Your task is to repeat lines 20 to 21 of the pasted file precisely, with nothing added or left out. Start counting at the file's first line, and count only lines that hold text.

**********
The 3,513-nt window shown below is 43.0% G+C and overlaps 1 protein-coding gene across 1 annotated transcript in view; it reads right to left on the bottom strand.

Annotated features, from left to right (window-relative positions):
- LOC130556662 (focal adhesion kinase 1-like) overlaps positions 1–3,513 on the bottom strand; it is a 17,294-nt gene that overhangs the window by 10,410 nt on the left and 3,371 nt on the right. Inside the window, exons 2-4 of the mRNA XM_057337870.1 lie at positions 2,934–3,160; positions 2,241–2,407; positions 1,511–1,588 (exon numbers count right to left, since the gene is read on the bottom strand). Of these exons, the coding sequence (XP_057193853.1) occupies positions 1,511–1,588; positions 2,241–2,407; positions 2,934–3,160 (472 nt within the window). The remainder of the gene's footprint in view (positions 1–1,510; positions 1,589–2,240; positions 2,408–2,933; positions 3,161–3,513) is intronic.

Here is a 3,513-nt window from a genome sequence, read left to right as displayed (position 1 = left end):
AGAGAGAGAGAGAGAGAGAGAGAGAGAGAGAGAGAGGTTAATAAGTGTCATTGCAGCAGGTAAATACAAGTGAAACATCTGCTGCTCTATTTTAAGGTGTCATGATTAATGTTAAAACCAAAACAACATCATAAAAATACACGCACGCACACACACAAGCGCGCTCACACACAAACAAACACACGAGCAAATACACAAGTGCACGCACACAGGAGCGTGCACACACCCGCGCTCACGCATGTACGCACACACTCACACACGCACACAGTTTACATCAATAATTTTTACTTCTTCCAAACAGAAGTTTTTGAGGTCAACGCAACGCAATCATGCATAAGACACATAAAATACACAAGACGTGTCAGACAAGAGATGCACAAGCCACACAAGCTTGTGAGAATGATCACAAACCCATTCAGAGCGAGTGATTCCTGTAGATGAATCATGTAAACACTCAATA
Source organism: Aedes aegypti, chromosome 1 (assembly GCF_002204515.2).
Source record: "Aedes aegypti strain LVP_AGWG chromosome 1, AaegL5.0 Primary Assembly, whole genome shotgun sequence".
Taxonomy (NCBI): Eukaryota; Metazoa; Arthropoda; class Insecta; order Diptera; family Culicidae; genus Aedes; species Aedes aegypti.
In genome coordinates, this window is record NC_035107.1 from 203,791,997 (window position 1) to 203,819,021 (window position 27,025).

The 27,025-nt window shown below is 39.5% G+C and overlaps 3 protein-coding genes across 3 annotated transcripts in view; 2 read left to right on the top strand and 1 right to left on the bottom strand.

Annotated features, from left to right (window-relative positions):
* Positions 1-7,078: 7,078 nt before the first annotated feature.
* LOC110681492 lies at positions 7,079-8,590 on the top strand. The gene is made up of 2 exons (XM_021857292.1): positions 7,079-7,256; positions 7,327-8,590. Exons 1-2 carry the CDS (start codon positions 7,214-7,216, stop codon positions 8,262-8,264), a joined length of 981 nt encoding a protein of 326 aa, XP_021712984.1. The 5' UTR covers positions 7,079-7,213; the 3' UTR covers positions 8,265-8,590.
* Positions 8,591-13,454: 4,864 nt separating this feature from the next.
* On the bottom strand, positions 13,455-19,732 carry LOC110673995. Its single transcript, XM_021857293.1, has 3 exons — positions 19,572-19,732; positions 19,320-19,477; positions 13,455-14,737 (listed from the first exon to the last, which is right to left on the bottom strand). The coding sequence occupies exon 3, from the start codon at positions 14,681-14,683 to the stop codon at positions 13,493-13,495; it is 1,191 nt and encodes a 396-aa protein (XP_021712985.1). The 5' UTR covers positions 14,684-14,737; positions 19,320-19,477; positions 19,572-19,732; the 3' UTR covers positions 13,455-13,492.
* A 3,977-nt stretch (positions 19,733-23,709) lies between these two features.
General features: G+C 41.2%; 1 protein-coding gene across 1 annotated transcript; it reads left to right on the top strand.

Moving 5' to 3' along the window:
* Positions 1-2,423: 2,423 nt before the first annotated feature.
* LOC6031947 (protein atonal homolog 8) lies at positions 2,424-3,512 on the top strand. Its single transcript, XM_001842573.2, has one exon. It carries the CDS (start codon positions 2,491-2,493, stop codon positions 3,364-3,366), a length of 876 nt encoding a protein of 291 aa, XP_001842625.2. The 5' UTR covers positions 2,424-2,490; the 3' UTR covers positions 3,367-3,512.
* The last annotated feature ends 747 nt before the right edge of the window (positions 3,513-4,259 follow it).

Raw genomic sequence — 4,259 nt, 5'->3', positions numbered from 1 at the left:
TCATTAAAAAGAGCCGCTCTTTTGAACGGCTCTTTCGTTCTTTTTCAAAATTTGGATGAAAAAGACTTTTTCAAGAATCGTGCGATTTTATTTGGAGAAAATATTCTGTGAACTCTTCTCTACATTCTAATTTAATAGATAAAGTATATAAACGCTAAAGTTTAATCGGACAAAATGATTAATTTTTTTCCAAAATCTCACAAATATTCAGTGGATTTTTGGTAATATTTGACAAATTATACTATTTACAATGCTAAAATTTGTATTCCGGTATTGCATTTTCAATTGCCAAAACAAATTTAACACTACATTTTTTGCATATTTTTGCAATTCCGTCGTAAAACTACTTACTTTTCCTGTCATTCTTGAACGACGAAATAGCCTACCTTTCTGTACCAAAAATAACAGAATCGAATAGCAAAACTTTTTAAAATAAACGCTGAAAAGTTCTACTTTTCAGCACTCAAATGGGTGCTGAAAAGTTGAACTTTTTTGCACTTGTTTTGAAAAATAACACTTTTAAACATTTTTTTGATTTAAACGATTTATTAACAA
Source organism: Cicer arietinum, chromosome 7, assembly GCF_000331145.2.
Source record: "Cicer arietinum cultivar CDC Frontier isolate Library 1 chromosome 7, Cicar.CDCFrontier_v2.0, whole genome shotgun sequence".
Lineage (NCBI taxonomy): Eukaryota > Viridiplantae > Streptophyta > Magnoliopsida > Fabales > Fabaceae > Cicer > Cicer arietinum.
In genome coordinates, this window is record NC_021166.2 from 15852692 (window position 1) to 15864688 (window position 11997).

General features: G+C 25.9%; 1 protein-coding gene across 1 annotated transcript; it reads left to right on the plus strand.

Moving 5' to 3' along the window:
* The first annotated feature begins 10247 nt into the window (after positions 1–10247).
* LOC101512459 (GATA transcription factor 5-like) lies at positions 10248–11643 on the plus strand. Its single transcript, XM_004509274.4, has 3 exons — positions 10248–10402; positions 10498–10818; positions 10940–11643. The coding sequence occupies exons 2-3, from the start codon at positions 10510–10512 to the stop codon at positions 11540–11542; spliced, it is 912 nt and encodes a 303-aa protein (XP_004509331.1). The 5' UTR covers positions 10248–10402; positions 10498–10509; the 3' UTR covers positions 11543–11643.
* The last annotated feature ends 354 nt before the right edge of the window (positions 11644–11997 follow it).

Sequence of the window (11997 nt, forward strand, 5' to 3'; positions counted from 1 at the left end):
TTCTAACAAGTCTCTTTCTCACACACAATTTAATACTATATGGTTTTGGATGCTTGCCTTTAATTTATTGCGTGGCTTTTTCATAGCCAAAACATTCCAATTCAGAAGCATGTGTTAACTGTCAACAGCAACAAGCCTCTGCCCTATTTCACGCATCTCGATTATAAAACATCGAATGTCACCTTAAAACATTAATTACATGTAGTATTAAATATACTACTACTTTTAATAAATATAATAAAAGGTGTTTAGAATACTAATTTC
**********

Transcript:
* LOC6031947 (protein atonal homolog 8) lies at positions 2,424-3,512 on the top strand. Its single transcript, XM_001842573.2, has one exon. It carries the CDS (start codon positions 2,491-2,493, stop codon positions 3,364-3,366), a length of 876 nt encoding a protein of 291 aa, XP_001842625.2. The 5' UTR covers positions 2,424-2,490; the 3' UTR covers positions 3,367-3,512.
* The last annotated feature ends 747 nt before the right edge of the window (positions 3,513-4,259 follow it).